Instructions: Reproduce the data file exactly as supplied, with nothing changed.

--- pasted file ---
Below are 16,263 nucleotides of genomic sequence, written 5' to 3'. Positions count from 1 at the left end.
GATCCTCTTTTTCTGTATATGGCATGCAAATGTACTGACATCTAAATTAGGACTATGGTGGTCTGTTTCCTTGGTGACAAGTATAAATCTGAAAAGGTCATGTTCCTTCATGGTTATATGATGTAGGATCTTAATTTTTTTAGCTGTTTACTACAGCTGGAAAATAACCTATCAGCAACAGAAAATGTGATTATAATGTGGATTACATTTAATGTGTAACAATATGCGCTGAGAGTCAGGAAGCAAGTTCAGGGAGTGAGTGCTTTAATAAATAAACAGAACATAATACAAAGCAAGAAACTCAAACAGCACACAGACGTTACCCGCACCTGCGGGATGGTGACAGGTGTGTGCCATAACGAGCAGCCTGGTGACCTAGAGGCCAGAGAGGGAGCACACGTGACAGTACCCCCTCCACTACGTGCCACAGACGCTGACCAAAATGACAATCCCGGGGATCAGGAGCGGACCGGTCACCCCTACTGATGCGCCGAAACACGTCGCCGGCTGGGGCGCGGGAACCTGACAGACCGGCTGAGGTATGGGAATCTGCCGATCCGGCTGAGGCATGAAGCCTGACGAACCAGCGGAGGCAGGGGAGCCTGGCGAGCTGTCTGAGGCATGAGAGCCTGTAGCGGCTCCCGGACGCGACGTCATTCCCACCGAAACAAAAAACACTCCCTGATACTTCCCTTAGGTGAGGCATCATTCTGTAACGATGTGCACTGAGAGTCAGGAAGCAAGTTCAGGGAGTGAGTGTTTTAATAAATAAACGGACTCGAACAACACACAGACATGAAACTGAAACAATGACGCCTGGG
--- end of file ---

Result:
Below are 16,263 nucleotides of genomic sequence, written 5' to 3'. Positions count from 1 at the left end.
GATCCTCTTTTTCTGTATATGGCATGCAAATGTACTGACATCTAAATTAGGACTATGGTGGTCTGTTTCCTTGGTGACAAGTATAAATCTGAAAAGGTCATGTTCCTTCATGGTTATATGATGTAGGATCTTAATTTTTTTAGCTGTTTACTACAGCTGGAAAATAACCTATCAGCAACAGAAAATGTGATTATAATGTGGATTACATTTAATGTGTAACAATATGCGCTGAGAGTCAGGAAGCAAGTTCAGGGAGTGAGTGCTTTAATAAATAAACAGAACATAATACAAAGCAAGAAACTCAAACAGCACACAGACGTTACCCGCACCTGCGGGATGGTGACAGGTGTGTGCCATAACGAGCAGCCTGGTGACCTAGAGGCCAGAGAGGGAGCACACGTGACAGTACCCCCTCCACTACGTGCCACAGACGCTGACCAAAATGACAATCCCGGGGATCAGGAGCGGACCGGTCACCCCTACTGATGCGCCGAAACACGTCGCCGGCTGGGGCGCGGGAACCTGACAGACCGGCTGAGGTATGGGAATCTGCCGATCCGGCTGAGGCATGAAGCCTGACGAACCAGCGGAGGCAGGGGAGCCTGGCGAGCTGTCTGAGGCATGAGAGCCTGTAGCGGCTCCCGGACGCGACGTCATTCCCACCGAAACAAAAAACACTCCCTGATACTTCCCTTAGGTGAGGCATCATTCTGTAACGATGTGCACTGAGAGTCAGGAAGCAAGTTCAGGGAGTGAGTGTTTTAATAAATAAACGGACTCGAACAACACACAGACATGAAACTGAAACAATGACGCCTGGG